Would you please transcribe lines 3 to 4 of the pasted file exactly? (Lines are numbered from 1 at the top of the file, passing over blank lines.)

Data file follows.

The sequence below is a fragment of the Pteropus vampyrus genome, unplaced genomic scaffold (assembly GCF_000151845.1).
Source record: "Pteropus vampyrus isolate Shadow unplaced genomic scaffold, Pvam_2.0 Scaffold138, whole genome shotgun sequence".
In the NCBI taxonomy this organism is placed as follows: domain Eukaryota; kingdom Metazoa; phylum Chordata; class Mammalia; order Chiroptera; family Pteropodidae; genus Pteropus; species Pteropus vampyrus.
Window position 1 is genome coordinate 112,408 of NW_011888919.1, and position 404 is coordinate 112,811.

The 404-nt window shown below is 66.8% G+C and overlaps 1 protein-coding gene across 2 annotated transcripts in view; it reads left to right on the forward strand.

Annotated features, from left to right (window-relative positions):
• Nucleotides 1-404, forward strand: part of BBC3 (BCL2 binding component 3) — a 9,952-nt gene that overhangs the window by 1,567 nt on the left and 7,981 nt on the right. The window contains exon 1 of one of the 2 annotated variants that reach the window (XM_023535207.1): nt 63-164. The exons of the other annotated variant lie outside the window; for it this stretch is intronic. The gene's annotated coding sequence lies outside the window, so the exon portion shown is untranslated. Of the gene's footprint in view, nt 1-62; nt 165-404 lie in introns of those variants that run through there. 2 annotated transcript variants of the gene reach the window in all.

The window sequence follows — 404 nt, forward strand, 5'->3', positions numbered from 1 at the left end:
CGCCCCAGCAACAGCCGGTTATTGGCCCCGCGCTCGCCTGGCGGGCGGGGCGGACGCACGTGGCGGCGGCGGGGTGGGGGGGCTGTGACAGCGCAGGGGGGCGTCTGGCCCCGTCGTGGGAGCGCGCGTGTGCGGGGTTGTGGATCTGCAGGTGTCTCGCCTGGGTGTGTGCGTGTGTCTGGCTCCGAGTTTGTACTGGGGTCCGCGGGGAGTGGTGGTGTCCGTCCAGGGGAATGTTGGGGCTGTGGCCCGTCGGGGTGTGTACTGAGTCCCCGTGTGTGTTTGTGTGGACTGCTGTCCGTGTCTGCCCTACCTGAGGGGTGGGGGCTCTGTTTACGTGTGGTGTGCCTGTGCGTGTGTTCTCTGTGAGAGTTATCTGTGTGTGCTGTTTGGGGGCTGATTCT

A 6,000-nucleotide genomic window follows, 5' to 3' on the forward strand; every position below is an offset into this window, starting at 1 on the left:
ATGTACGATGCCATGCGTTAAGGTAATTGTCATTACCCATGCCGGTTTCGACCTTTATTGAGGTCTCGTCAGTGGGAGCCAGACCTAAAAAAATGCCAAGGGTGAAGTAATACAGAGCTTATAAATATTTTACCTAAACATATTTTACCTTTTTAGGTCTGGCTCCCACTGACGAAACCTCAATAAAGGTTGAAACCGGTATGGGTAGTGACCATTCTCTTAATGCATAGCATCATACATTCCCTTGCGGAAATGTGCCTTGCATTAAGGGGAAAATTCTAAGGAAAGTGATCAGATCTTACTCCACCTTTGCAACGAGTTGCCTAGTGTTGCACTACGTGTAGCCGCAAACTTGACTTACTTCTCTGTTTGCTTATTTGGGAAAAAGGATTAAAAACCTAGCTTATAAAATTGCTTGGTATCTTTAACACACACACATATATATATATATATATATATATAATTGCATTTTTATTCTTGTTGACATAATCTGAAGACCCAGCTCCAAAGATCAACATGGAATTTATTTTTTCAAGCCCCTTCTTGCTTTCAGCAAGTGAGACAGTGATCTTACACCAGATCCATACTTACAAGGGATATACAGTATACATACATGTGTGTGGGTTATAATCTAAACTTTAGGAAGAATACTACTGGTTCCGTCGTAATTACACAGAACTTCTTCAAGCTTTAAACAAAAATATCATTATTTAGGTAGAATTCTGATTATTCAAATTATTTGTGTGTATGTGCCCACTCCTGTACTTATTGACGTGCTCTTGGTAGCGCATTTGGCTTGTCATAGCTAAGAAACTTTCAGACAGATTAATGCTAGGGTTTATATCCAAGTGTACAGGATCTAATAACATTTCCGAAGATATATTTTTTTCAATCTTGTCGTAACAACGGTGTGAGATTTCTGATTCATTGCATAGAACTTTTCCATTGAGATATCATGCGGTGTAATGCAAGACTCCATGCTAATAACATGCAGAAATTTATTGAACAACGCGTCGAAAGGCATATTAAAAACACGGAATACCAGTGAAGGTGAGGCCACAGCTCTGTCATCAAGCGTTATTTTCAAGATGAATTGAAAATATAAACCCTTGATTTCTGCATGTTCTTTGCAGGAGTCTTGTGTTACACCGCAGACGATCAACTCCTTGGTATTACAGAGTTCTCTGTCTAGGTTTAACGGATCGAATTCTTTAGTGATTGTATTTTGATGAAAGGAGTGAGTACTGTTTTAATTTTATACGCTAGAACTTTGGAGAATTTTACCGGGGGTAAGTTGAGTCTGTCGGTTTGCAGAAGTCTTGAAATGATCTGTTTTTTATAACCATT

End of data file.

In the NCBI taxonomy this organism is placed as follows: domain Eukaryota; kingdom Metazoa; phylum Chordata; class Mammalia; order Chiroptera; family Pteropodidae; genus Pteropus; species Pteropus vampyrus.
Window position 1 is genome coordinate 112,408 of NW_011888919.1, and position 404 is coordinate 112,811.